Tulane Damaged by Ida and a Social Post

Tulane University

It’s been a tough start to the week in New Orleans, to say the least. Hurricane Ida hit the Big Easy Aug. 29 as predicted, leaving much of the city, and most of southern Louisiana, without power. 

Thankfully many citizens heeded calls for evacuation, heading out of Ida’s destructive path. But many college students weren’t so lucky. Eight colleges are located within New Orleans’ borders, and 40 more sit within 100 miles of the city. Unfortunately, many schools did not evacuate students. Instead, they provided food and encouraged them to shelter in place.

Tulane University used social media to communicate with students and the public.  It faced a backlash for its decision and messaging.  

In this Twitter thread, Tulane communicates its emergency policy. It also reveals how many students are left on campus, as well as steps it has taken to prepare. 

However, this tweet caused a stir, particularly with meteorologists, parents and some onlookers. The university blames the hurricane for shifting paths from the original forecast. For anyone who followed the storm, as well as the warnings about it heading straight for New Orleans, this seems somewhat deviated from the truth, and the public let Tulane know it. 

As if the backlash couldn't get worse, anyone could see the damage by looking through Tulane students’ TikTok accounts. Many posts were upbeat as students used humor to get through the experience, but some showed leaking ceilings, flooded rooms and crumbling walls.

Earlier today (Aug. 31) Tulane began evacuating students to Houston as much of New Orleans is without electricity. Tulane president Mike Fitts documented the process on Twitter. Most responses here expressed gratitude for getting out students safely. 

However, the failure to evacuate until today may leave a bad taste in the mouths of not only parents, but the public, not to mention the students.

How can Tulane communicators rebuild trust and ensure a safe return for students?

Lori Perlow, public information officer, Communications Consortium, for Haddon Township School District in New Jersey, believes Tulane needs to “take ownership” of its mistakes. In addition, it should ensure students have all necessary resources to live through this “traumatic event.”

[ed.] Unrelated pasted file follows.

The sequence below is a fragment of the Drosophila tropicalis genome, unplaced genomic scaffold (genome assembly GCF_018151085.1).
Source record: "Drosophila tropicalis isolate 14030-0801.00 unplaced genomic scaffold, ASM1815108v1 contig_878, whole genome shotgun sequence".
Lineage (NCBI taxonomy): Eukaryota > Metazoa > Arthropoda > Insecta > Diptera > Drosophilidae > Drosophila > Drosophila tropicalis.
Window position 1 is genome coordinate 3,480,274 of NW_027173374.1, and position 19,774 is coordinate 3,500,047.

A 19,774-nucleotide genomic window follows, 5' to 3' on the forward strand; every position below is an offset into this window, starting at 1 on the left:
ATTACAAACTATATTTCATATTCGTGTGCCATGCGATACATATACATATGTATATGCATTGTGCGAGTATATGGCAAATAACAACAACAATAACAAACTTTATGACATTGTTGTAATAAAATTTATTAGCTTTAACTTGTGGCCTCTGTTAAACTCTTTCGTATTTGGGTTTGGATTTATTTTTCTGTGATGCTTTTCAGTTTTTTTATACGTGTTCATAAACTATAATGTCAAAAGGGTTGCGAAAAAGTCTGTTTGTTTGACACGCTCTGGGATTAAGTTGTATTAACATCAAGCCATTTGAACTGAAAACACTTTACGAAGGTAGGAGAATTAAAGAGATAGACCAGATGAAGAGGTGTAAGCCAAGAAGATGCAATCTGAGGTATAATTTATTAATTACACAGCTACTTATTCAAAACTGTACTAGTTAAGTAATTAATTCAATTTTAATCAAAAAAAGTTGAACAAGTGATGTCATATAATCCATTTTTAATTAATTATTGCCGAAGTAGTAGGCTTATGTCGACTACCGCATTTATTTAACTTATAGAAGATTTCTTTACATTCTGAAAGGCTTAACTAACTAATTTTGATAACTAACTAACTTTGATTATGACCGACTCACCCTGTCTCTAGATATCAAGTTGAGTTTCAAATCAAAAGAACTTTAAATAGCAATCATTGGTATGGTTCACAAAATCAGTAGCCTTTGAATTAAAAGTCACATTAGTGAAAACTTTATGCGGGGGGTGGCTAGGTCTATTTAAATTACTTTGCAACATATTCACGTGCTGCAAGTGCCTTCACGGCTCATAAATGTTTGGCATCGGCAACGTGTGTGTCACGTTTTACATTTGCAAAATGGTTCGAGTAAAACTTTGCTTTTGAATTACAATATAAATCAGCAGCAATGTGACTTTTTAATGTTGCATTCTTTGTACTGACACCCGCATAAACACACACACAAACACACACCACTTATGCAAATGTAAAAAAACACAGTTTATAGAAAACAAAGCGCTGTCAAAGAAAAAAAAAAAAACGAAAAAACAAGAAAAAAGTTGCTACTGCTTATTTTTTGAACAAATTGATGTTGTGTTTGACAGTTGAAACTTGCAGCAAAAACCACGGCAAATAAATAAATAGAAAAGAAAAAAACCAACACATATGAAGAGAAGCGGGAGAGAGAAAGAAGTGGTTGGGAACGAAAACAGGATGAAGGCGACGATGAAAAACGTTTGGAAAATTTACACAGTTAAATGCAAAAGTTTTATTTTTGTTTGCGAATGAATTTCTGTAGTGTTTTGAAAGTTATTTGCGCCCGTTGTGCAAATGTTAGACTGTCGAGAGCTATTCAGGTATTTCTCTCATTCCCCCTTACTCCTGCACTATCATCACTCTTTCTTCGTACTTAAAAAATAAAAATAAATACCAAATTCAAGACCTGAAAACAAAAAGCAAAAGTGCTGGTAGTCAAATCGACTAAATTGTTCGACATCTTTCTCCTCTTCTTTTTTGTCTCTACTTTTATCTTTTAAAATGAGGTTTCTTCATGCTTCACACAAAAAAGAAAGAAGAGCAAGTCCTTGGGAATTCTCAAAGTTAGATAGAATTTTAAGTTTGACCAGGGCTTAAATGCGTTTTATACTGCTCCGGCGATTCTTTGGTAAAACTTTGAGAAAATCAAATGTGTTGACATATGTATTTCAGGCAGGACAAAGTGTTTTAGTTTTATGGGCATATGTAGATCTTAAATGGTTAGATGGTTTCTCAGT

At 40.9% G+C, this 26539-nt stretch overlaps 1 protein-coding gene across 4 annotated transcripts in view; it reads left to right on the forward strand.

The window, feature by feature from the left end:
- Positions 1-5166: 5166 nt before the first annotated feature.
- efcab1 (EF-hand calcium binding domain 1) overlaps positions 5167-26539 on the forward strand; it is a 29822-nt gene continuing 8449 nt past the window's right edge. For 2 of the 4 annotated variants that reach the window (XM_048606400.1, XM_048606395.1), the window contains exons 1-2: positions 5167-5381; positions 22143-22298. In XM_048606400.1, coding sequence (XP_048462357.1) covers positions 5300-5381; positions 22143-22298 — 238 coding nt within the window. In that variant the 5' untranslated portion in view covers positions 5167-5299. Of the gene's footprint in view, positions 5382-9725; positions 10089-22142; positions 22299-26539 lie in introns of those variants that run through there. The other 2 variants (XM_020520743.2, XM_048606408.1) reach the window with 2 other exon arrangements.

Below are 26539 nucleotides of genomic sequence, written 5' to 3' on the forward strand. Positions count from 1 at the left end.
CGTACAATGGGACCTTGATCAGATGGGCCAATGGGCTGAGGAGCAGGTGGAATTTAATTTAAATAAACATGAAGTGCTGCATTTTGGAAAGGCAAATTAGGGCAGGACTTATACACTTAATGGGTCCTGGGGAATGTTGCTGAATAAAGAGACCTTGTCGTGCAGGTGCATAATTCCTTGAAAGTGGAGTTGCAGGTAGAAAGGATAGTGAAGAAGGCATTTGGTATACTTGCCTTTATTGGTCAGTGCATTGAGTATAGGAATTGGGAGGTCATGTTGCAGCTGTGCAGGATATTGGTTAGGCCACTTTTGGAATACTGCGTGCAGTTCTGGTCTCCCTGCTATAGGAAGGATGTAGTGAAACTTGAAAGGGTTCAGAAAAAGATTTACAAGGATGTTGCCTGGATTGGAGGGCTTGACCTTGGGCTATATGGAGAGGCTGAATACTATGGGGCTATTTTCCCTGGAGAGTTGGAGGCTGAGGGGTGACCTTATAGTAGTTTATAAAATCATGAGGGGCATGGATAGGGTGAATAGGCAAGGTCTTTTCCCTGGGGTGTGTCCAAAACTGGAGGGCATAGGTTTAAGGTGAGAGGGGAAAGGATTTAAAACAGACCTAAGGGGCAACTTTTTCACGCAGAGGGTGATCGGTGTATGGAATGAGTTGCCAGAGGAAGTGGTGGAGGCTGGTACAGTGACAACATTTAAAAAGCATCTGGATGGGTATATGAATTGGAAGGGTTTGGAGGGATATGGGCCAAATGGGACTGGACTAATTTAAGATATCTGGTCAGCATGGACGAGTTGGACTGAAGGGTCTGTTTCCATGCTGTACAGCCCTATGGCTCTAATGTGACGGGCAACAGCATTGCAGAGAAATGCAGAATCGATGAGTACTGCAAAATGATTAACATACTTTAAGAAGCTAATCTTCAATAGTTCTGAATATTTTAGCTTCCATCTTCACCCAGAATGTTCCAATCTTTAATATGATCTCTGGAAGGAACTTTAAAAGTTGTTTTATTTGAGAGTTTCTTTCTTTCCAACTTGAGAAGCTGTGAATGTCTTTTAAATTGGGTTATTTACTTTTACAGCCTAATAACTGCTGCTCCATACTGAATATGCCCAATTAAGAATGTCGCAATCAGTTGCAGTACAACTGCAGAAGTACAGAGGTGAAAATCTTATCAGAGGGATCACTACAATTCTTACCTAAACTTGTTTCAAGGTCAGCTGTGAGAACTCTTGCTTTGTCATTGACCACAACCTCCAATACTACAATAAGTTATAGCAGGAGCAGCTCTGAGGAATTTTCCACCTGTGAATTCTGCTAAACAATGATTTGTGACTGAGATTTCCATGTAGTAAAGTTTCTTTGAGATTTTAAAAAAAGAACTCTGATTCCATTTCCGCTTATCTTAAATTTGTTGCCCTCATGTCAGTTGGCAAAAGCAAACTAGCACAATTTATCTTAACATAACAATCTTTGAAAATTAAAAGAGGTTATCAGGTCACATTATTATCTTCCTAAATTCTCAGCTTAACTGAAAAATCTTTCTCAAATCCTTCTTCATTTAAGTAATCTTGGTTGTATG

She points to the school's poor preparation.

“Every educational institution prepares for crises of all kinds,” Perlow says. “In some regards, extreme weather events are slightly easier to manage since they come with advance warning from trained meteorologists."

She adds, "After Tulane’s social media attempt to shift blame to the weather forecasters, it seems that they’re now on the hook for what appears to be a lack of planning to get all students to safety in advance of Ida making landfall.” 

Andrew Moyer, EVP and GM at Reputation Partners, believes Tulane needs to concentrate messaging on looking forward. Similar to Perlow, he says students' best interests should be Tulane's communication north star.

“Instead of looking backward and getting into any debate or defensive conversation over their past statements/actions/inactions, Tulane needs to stay focused on how they are supporting and accounting for their students and making all efforts to ensure they continue to receive the education they are expecting,” Moyer says. 

Nicole Junas Ravlin, president and CEO at Junapr, who works with educational institutions, gives Tulane some grace. The PR team likely is local, she says, so its members were working and also worrying about their own safety.  

“This is one tweet that took on a life of its own,” Junas Ravlin says. “If you consider all of the information that Tulane has put out on Twitter and other channels, that information is good (and helpful). This tweet was a bit tone-deaf and misguided because of the first sentence. When it's a crisis situation, ensuring that you're sharing very precise information that can help people make decisions is critical.”

Junas Ravlin says the PR team must reassess its crisis strategy. 

“NOLA is no stranger to natural disasters, and neither is Tulane,” she says. "Revisiting your crisis plan every year and evaluating all past situations and best practices is critical—especially when it comes to colleges and universities that have a number of young adults likely having to navigate a storm for the first time on their own."

Like Perlow, Junas Ravlin says crisis preparation is key.

"Having some guidelines or sample social media posts—or even a playbook—is handy. Doing as much work as possible to prepare for crisis or disastrous situations is essential—for all businesses and organizations, not just higher ed.” 

Nicole Schuman is senior editor for PRNEWS. Follow her @buffalogal